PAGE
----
There are several pages of her collections–egg slicers, suitcases, sponges. She draws them all. The book is really an art journal-each page a full color illustration of some aspect of the day. Some of the pages relate to each other, others do not. Kalman is interested in whether or not people know who they are, an always interesting question.

© Maira Kalman

© Maira Kalman

The simplicity of this post and the depth of what it did and didn’t say, is fascinating.

Go to Google Images and type in her name, you will find dozens of Kalman’s illustrations. The book is both an inspiration and a journal prompt all its own. It’s an autobiography and a diary. Kalman may be the best emotional multi-tasker I know. And a mental magpie, collecting ideas and emotions at random.

kalman-coffee1

© Maria Kalman

What I love most about the book is that she was not afraid to write and illustrate an odd, fascinating, philosophical, funny book that doesn’t fit into a common genre, and, I imagine, defended it to an editor or agent. Still, quirky and odd, the book is 63,500 on the amazon.com list. (The hour I checked.) Compared say, to Kitty Kelly’s book on Oprah, which is 96,100 and two years younger. Or Stephen King’s Carrie, which is ranked at 61,380, and a perennial best-seller.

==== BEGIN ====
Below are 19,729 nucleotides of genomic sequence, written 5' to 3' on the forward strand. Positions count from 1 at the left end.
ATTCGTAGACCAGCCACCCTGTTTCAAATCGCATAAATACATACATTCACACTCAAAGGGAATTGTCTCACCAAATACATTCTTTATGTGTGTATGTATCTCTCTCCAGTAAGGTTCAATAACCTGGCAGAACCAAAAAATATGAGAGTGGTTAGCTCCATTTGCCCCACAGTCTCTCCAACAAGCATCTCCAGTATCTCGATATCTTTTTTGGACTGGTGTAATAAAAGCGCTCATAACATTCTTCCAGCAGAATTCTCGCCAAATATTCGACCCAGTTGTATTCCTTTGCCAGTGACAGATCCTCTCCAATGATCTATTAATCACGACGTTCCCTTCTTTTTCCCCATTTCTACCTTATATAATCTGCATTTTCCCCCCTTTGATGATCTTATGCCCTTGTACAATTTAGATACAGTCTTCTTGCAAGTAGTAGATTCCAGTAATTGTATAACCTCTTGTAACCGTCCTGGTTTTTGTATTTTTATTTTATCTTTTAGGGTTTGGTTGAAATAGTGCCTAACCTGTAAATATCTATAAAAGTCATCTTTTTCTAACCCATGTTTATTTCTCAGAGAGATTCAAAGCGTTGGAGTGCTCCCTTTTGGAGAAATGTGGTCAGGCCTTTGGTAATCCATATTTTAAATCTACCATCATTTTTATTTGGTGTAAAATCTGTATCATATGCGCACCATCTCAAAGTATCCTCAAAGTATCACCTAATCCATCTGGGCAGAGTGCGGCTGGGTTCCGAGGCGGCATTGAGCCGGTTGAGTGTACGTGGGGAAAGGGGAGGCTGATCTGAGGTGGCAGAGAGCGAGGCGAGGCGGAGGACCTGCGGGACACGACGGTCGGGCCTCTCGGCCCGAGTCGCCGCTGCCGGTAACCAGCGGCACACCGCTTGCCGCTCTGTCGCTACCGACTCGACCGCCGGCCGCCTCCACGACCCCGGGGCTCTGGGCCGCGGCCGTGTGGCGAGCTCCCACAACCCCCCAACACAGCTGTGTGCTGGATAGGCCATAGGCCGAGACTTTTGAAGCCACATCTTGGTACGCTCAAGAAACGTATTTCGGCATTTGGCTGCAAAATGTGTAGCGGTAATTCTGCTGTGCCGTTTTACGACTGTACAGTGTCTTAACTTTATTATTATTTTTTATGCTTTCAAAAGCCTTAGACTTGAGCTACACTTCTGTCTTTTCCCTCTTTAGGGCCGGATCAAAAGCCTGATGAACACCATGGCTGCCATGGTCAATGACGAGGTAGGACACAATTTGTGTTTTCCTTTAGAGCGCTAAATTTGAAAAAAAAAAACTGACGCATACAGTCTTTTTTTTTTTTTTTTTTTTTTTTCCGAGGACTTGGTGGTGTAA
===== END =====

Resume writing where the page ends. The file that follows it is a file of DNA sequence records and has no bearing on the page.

Why, that gives hope to all of us journalers of details.

Quinn McDonald loves to take a peek at other people’s lives.

Right Brain Business Plan: Giveaway

Jennifer Lee is the author of The Right-Brain Business Plan: A Creative, Visual Map for Success. (This Jennifer is not the author of Frozen, this Jennifer runs Artizen Coaching.)

51fqoGkYJxLIf you run your own business, you have either avoided business plans or mastered them. There’s not much room in between. Lee’s idea is that business plans are left-brain based and that makes them hard for right-brain people. So she wrote a book that helps right-brain people write that business plan.

The book is laid out with lots of color and worksheets (which you can download from her website.) Many of the steps look like art projects. If you like the idea of mind mapping, you will love this book!

She has a left-brain, logical approach (with process steps) on how to use the book and why you should have a business plan. Then she helps you do it, creative style.

Chapters in the book:

  • The Skinny on the Right-Brain Business Plan Process and Structure
  • Where Is Your Business Headed, and What Do You and Your Company Stand For?
  • It’s a Big World Out There–Where Do You and Your Business Fit In?
  • Find and Connect with Your Perfect Customers?
  • Develop a Financial Plan with Fun and Flair
  • Build a Creative Playground of Business Support So You Don’t Have to Go It Alone
  • Make Your Plan Real with Goals, Strategies, and Action Steps
  • Put the Finishing Touches on Your Right-Brain Business Plan
  • Keep Your Right-Brain Business Plan Alive

Book Info: 220 pages from New World Library

It’s an interesting book, I bought it because I’m always interested in new approaches to old ideas. And I am always interested in how very different people communicate with each other.

Giveaway: I’m giving one book away on Thursday (August 7, 2014). Leave a note in the comments if you want to be entered in the drawing for the book. Check back on Thursday’s blog and see if you won!

Who Won the Book? The winner of The Right-Brain Business Plan is Barbara Storey! Congratulations, Barbara! Drop me an email and let me know your address and the book will be on its way.